/Republicans flee from Trumps foreign interference remarks

Republicans flee from Trumps foreign interference remarks



Joni Ernst

“I would not trust information coming from another country. I wouldn’t do it,” Sen. Joni Ernst said on Thursday, daylight between herself and President Donald Trump. | Pete Marovich/Getty Images

Senate Republicans are moving swiftly to distance themselves from President Donald Trump’s willingness to use foreign opposition research against his political opponents, with several senators up for reelection vowing to call the FBI immediately if they received such information.

Though senators said that receiving dirt on opponents is simply a way of life in politics, they pointedly refused to endorse Trump’s comments that he’d likely “take it” if offered and would “go maybe to the FBI, if I thought there was something wrong.”

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“Accepting the work product of a foreign government or the effort of a foreign government to try and influence an election of one candidate or another? It simply strikes at the heart of our democracy,” Sen. Mitt Romney (R-Utah) said in an interview. “It’s wrong. It’s antithetical to our democratic principles.”

Sen. Lindsey Graham (R-S.C.), a close Trump ally, told reporters the president’s remarks were a “mistake” and “the right answer is no” if offered foreign assistance.

“You have to report it to authorities. Generally speaking it’s a part of, in the case of like Russia, it’s an effort to disrupt our elections,” said Sen. Thom Tillis (R-N.C.), who is up for reelection and working to stay close to Trump amid a primary challenge. “My first call would be to the FBI, my second call would be somebody to corroborate the information.”

Sen. Joni Ernst, another incumbent on the ballot next year, also put daylight between her and Trump.

“I would not trust information coming from another country. I wouldn’t do it,” the Iowa Republican said. “I can’t speak for him, but I wouldn’t want it. I’d definitely alert the authorities.”

Still, most stopped short of calling out Trump by name. After a long pause, Sen. John Cornyn (R-Texas) said that “any advice I have for the president I’ll give it to him in private.”

“Opposition research is obviously at the root of the Russian active measures campaign,” Cornyn says. “We’re all concerned about the role foreign countries have in our elections both in campaigns and sowing discord and dissension among Americans on social media and otherwise. I’d rather just have Americans participate in American elections.”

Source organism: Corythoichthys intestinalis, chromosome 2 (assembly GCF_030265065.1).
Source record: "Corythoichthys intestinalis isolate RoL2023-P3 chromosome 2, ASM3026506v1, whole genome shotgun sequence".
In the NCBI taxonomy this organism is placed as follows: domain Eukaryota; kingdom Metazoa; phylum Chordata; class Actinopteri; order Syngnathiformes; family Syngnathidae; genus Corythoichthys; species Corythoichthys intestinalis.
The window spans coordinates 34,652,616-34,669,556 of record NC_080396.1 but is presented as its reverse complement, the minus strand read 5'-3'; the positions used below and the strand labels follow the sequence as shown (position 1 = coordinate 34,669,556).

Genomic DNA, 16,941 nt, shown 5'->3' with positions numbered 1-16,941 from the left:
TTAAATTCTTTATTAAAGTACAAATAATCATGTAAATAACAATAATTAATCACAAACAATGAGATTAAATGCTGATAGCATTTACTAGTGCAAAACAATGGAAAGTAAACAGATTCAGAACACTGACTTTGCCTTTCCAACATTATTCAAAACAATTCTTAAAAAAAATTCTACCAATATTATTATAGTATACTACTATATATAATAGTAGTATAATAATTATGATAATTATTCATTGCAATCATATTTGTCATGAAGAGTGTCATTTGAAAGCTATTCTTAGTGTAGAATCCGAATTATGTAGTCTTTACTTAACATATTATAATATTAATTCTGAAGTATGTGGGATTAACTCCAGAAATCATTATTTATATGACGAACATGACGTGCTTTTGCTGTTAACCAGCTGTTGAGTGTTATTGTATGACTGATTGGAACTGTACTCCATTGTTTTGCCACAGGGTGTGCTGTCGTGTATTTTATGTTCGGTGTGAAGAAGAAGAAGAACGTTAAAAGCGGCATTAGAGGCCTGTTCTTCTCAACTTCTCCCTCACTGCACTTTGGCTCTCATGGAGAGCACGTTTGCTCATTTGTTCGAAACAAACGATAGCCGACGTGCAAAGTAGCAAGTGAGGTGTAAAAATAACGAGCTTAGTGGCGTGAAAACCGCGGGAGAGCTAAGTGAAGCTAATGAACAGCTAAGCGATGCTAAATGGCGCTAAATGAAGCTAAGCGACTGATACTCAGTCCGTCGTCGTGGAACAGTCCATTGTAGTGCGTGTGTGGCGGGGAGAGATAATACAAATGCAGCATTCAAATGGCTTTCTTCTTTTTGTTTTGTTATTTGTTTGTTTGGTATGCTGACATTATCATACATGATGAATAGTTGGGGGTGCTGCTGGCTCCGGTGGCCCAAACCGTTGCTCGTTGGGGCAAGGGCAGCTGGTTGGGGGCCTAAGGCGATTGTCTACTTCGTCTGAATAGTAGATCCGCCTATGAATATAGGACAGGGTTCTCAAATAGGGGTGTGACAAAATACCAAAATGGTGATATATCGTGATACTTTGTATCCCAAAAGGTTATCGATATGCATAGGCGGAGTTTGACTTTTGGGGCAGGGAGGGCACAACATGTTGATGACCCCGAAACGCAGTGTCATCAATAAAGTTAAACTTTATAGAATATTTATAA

Democrats lit into Trump’s comments on Thursday, while also offering harsh words for their GOP colleagues.

“Let’s count how many of them stand up and say he’s wrong,” said Senate Minority Whip Dick Durbin (D-Ill.). “You can usually do that on one hand.”

Yet Republicans were clearly irked that Trump whiffed at what they saw as a softball in an interview with ABC on the very topic that fueled former special counsel Robert Mueller’s report. The interview disrupted what would have been a quiet day at the Capitol as the debate over Trump’s comments consumed Washington.

And some Republicans said it’s a slippery slope between accepting such information and doing something illegal.

“You don’t ever want to take foreign money, that’s illegal. And the next route to money is information,” said Sen. Johnny Isakson (R-Ga.). “So if you take information from somebody that’s foreign and it’s involved in your campaign, you’re inviting the risk of inviting foreign money into your campaign.”

No senators interviewed for this story would explicitly back Trump up. Senate Armed Services Chairman Jim Inhofe (R-Okla) came closest, insisting that not only would he refuse such information, but Trump would too — despite the president’s comments.

But defense was otherwise in short supply.

“We had the hacking in our state so I take Russian interference in elections pretty seriously,” said Sen. Rick Scott (R-Fla.). “I wouldn’t accept any information.”

“I would not do it and I would encourage everyone else not to do it,” agreed Sen. Tim Scott (R-S.C.).